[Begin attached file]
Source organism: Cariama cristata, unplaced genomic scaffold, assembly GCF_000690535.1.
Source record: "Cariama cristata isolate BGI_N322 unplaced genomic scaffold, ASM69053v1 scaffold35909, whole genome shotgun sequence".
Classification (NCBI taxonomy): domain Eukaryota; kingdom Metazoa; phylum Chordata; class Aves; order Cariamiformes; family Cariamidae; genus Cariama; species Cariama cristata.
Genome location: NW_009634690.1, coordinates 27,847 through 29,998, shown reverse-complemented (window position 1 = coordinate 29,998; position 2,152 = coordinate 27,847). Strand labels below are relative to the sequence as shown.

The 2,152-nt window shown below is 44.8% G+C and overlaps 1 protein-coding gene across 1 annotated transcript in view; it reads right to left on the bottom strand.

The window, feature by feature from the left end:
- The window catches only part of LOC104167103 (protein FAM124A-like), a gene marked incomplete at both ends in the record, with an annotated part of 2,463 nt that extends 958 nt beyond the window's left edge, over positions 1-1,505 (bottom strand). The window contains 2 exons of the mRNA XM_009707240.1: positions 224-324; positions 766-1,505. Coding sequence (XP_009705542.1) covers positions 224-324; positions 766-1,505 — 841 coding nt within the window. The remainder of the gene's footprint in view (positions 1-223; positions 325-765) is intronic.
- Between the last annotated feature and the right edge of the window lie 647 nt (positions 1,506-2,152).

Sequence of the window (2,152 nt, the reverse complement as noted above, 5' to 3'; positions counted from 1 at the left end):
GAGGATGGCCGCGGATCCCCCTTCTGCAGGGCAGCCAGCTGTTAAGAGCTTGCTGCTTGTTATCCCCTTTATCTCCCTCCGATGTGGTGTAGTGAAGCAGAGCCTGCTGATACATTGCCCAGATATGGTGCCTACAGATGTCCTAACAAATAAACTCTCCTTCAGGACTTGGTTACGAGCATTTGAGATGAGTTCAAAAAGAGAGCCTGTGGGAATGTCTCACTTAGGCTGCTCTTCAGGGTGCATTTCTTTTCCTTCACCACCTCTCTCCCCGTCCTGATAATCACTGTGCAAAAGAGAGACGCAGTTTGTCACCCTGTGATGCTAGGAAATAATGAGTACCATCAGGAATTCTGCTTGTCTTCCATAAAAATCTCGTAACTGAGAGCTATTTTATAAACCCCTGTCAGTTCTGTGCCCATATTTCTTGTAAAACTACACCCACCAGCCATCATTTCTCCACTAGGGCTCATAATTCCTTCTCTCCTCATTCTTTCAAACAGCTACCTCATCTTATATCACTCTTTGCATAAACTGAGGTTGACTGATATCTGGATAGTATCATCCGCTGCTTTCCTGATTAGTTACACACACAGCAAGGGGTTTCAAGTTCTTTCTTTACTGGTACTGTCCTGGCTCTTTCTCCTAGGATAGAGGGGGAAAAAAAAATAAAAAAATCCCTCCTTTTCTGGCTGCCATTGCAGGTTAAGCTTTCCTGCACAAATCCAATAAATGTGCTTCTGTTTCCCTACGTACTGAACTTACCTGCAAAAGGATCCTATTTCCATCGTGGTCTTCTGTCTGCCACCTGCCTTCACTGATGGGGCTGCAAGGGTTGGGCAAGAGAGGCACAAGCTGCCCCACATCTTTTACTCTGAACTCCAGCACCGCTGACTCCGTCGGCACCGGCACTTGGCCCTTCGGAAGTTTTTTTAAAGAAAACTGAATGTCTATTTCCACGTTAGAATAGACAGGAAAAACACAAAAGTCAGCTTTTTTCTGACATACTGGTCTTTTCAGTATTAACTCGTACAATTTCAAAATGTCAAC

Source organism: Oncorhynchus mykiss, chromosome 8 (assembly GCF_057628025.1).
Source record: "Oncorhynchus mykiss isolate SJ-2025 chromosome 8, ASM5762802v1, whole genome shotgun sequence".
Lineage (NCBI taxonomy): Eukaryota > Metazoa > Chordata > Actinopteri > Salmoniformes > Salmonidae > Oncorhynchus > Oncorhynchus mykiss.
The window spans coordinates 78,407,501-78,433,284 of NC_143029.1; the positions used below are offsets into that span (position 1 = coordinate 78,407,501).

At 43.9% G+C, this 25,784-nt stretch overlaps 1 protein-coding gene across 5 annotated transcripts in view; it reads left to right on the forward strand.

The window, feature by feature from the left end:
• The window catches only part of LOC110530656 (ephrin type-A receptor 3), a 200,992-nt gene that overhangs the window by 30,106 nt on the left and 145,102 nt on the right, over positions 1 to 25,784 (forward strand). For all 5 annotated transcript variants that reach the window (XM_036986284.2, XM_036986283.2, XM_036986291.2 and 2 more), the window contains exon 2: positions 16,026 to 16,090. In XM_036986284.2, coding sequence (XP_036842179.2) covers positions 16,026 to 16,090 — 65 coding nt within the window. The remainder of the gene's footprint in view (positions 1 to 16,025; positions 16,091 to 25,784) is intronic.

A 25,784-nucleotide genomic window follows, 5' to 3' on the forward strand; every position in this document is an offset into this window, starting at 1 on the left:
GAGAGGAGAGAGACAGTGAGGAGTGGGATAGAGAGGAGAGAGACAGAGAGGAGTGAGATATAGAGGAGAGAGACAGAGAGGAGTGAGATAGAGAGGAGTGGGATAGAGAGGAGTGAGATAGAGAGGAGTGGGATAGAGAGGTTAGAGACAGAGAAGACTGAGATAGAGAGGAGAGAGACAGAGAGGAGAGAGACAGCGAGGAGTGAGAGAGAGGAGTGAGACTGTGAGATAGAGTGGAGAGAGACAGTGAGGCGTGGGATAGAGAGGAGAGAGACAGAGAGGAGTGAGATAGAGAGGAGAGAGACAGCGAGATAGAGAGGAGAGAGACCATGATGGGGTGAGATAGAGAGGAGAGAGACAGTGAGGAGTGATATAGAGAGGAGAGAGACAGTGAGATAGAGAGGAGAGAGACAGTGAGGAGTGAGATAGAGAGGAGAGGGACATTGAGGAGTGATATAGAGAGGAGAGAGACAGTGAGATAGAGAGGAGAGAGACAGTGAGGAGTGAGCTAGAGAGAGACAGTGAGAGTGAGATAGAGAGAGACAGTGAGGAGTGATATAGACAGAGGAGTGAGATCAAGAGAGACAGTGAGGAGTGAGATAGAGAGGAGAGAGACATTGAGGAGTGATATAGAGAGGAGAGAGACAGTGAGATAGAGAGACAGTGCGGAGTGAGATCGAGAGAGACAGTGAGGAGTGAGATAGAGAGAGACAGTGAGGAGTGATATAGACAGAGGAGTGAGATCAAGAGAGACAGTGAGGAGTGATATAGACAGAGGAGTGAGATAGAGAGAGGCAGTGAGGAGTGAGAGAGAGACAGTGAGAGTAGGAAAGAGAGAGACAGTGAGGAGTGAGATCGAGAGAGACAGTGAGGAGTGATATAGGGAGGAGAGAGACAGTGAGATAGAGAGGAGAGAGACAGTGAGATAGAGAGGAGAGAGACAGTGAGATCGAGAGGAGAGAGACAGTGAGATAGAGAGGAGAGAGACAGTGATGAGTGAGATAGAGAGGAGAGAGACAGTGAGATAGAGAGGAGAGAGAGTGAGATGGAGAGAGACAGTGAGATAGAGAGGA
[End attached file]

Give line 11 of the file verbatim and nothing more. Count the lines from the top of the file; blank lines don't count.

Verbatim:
Source organism: Oncorhynchus mykiss, chromosome 8 (assembly GCF_057628025.1).